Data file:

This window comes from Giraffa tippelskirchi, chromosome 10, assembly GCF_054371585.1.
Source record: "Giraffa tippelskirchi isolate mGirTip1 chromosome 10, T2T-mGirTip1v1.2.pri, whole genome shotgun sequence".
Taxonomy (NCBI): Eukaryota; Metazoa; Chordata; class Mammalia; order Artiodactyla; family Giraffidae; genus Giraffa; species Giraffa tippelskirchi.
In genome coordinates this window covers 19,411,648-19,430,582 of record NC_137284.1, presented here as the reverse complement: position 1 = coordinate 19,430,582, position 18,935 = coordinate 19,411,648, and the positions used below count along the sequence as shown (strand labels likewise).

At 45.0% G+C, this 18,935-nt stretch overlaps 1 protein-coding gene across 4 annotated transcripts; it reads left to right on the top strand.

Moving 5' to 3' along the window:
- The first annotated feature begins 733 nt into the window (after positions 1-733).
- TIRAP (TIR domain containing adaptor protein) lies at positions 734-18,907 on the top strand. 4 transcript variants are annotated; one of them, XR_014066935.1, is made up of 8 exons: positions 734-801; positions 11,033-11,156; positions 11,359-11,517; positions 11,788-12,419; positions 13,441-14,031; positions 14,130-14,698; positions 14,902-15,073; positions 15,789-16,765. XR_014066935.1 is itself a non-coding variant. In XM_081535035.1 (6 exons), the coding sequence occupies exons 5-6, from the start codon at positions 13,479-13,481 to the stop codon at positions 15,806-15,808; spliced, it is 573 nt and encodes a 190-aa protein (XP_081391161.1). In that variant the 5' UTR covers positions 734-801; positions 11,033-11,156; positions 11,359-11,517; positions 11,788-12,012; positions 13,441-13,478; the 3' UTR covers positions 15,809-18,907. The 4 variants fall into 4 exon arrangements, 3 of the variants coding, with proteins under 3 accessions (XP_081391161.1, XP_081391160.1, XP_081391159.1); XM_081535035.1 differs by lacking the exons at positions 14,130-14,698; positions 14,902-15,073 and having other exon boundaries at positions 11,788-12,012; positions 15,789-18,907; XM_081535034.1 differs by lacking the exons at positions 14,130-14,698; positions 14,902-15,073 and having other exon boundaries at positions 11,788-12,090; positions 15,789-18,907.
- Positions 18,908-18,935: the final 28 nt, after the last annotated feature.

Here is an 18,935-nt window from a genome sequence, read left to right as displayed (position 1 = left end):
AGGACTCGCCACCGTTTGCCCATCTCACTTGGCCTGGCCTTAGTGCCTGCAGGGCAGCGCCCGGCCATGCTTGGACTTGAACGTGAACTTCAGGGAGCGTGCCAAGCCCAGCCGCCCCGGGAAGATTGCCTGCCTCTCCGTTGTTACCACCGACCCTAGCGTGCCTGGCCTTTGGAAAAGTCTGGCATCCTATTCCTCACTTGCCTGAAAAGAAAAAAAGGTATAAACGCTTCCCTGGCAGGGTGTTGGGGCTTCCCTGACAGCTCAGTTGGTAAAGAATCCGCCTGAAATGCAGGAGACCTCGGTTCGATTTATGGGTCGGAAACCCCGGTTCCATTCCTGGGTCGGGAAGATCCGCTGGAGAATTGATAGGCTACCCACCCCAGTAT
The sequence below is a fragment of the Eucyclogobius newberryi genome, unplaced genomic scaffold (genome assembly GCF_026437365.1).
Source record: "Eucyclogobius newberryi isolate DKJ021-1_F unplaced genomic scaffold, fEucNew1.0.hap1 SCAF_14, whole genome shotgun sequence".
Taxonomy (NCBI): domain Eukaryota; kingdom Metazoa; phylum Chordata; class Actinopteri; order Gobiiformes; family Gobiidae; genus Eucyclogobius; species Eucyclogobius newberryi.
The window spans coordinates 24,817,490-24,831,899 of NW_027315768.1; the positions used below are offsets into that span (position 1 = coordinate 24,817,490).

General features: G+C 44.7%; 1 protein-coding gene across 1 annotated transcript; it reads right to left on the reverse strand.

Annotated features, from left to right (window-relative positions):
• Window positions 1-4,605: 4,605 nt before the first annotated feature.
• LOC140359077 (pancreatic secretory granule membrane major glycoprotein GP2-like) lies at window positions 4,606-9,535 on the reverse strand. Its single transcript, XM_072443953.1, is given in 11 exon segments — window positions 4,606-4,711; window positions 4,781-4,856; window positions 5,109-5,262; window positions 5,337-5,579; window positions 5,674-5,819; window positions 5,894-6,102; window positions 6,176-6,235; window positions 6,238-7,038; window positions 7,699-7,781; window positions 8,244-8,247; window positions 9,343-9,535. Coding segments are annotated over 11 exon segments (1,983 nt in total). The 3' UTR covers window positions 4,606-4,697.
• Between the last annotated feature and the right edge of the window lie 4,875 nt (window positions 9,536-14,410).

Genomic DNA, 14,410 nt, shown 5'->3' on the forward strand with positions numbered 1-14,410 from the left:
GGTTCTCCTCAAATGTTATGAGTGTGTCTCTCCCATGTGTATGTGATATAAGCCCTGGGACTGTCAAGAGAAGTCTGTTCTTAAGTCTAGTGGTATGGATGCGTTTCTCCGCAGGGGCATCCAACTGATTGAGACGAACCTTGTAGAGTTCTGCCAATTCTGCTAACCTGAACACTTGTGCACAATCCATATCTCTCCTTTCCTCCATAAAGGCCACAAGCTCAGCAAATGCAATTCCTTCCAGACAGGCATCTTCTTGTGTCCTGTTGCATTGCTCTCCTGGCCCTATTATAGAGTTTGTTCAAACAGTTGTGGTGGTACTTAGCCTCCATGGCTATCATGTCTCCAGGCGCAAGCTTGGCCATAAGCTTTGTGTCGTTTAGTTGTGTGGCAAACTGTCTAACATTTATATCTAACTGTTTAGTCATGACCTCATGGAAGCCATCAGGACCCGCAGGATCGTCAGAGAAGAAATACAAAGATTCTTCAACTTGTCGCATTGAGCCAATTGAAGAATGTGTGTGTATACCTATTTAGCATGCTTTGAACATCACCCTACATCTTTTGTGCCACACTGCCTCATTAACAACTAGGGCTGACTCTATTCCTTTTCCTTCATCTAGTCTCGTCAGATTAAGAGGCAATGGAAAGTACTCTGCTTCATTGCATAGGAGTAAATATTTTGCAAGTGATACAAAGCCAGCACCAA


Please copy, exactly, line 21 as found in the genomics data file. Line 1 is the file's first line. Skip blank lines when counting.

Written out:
Genomic DNA, 14,410 nt, shown 5'->3' on the forward strand with positions numbered 1-14,410 from the left: